Archive for March, 2012


One of my favourite paintings…

Christina's World

from one of my all-time favourite 20th Century sites:

Christina’s World at Mark Harden’s Artchive

…. and for the InfoGraphic generation…

Christina’s World


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I’ve not blogged in a while owing to the hours spent at work lately – it seems that fewer people equals more work, apparently – and the amount of time my evening course has required of me. This latter has now ended and I might post some of it at some future date. Another ongoing thread has been the impending house renovations and the knock on impact from that, principally the need to find somewhere else to live for 6 months.

We are having our loft converted and that means we need to find a new home for the junk that is up there. Other than purely seasonal stuff (e.g. the fake Xmas tree from Woolworths circa year 2000) then the greatest density is occupied by obsolete technology:

as well as books, George’s postcards, my comic collection (20+ years of 2000 A.D.) and yet more books.

The obsolete technology bracket also includes semi-obsolete stuff like a component Hi-Fi system, cassette tapes, mini-disks, film cameras plus 200-odd VHS tapes that I accumulated over the course of 20 years, starting in 1984 and ending (last I remember) on F.A. Cup Final day 2004, when Cambridge’s Roll On Blank Tape Centre closed to foot traffic. A good proportion of these tapes are loaded with films, especially a lot of black-and-white stuff such as Hitchcock, Bogart, “Rathbone and Bruce” Holmes, etc., After the house is renovated it is unlikely we will have the room to retain half of the current loft contents, hence I have spent the best part of 6 months trying to organise some sort of VHS to digital conversion. This has not been going well and is worthy of a story.

We have a Sony DVD / HDD recorder that is fairly efficient. I’ve successfully hooked up the VCR to this machine in the past and copied stuff. The problem is that it is a pain to actually manage the media once you have it on the machine. Trivial tasks such as entering a name for the programme you’ve just recorded are achieved using the numeric keypad on the remote control and take a few minutes each time. Similarly, the process of writing the recorded programme onto a blank DVD is a little uncertain. Generally it bashes a compressed version of the original pretty quickly – 5 minutes or so – however if you modify the settings slightly (e.g. to get a 4.7 GB recording onto a 4.6 GB DVD) then the process starts occurring in less than real time. Additionally, certain factors such as the siting of the machine make a big difference to how efficient it is to do the tape-to-taping. If I have one TV to monitor it and someone else wishes to watch cable or TV then the process breaks down. So I should either remove the DVD/HDD box from the living room – which is undesirable if you actually want to record something off of the cable – or adopt an alternative approach.

The alternative initially took the form of me looking at the price of dedicated VHS to DVD machines. Approx 180 quid to buy something slightly second-hand from Amazon that would do the job (or a lot less than that from the local Cash Converters). I was just about to click “buy” when a few things suddenly occurred to me.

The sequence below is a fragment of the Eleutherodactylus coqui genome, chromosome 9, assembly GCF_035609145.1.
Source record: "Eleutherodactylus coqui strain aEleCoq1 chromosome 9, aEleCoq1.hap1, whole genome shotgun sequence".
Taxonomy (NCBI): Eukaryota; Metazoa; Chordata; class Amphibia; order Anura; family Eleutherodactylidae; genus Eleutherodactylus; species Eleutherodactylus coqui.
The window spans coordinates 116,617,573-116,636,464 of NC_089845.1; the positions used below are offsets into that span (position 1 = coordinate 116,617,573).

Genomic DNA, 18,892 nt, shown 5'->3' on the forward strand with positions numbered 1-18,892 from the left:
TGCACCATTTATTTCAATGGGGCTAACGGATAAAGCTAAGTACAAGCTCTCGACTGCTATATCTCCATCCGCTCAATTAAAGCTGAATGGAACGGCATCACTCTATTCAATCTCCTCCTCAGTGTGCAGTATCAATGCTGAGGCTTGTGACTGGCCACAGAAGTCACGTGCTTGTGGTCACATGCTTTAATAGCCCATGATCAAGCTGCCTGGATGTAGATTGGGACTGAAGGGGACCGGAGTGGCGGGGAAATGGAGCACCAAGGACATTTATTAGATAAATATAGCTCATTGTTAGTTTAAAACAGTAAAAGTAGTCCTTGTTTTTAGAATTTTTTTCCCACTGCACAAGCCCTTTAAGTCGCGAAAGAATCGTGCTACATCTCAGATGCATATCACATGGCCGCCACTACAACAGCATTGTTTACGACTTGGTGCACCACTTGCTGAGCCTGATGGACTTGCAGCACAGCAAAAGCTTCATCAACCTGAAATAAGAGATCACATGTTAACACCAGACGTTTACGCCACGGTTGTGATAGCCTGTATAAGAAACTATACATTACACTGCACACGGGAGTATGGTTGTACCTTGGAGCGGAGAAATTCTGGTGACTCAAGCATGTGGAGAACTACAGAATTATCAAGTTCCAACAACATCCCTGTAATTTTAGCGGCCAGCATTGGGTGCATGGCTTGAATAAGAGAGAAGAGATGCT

1. A DVD recorder is simply a cut down PC with a TV tuner card available to it.

  2. I have two powerful functional desktop PCs in the house.

  3. I have a third desktop PC in a cupboard. It had become unreliable (BSOD) with what looked like motherboard failure hence I retired it in April 2011.

  4. The third PC had a TV capture card in it…

So, let’s see what we can do in terms of recycling old kit. The list of actions… deep breath…

  1. Buy a new motherboard for the old PC. The CPU was fine but inevitably superseded (approx 2007 or 2008, I think). It requires a Socket 775 motherboard which are becoming a little scarce to buy new. I picked one up for approx £50. Unfortunately, the existing RAM modules I had would not work with the new mobo, so…

  2. Buy two new RAM modules. Quite cheap but still another £30.

  3. Buy thermal paste.

  4. Wait 3 months until I have time to work on it.

  5. Replace the motherboard. This is theoretically quite easy, however… Intel came up with this thing called push-pin technology to manage CPU cooling fans placement. Push-pin means that you secure the CPU-cooling fan to the mobo by pushing plastic pins attached to the CPU fan through holes in the board. The pins have something like a rawlplug around them, that flares out on the bottom of the mobo to keep the cooling fan secured in place. A weakness of this is that the flared pieces of plastic are not durable. So, during the migration of the cooling fan I managed to break off a couple of the pieces of flared plastic. The CPU cooler looked a bit wobbly but generally OK.

  6. It needs a keyboard to boot. Find an old wireless one and wireless mouse.

  7. Now, need to be able to watch it boot. Would prefer not to disconnect my desktop monitor. Ended up using a TV with a VGA input.

  8. So I try booting it up, Windows Vista being already installed.

  9. Here we go… eh? Nothing displayed on the screen.

  10. Fiddle with TV settings. Eventually get approx one third of the start-up screen displayed.

  11. Here we go again. With each power-up, it would nearly start… however …

  12. The sequence. Vista tries to boot. BSOD occurs before login screen displayed. Re-boot starts. Windows points out that it failed to boot last time and asks me if I would like it to repair itself. That’d be a good idea, say I.

  13. Windows Vista fails to repair the problem (tries for about 5 minutes). It says “oh well. That’s that then.” Power off.

  14. Start again. Nearly load, BSOD, try to repair, fail, power off.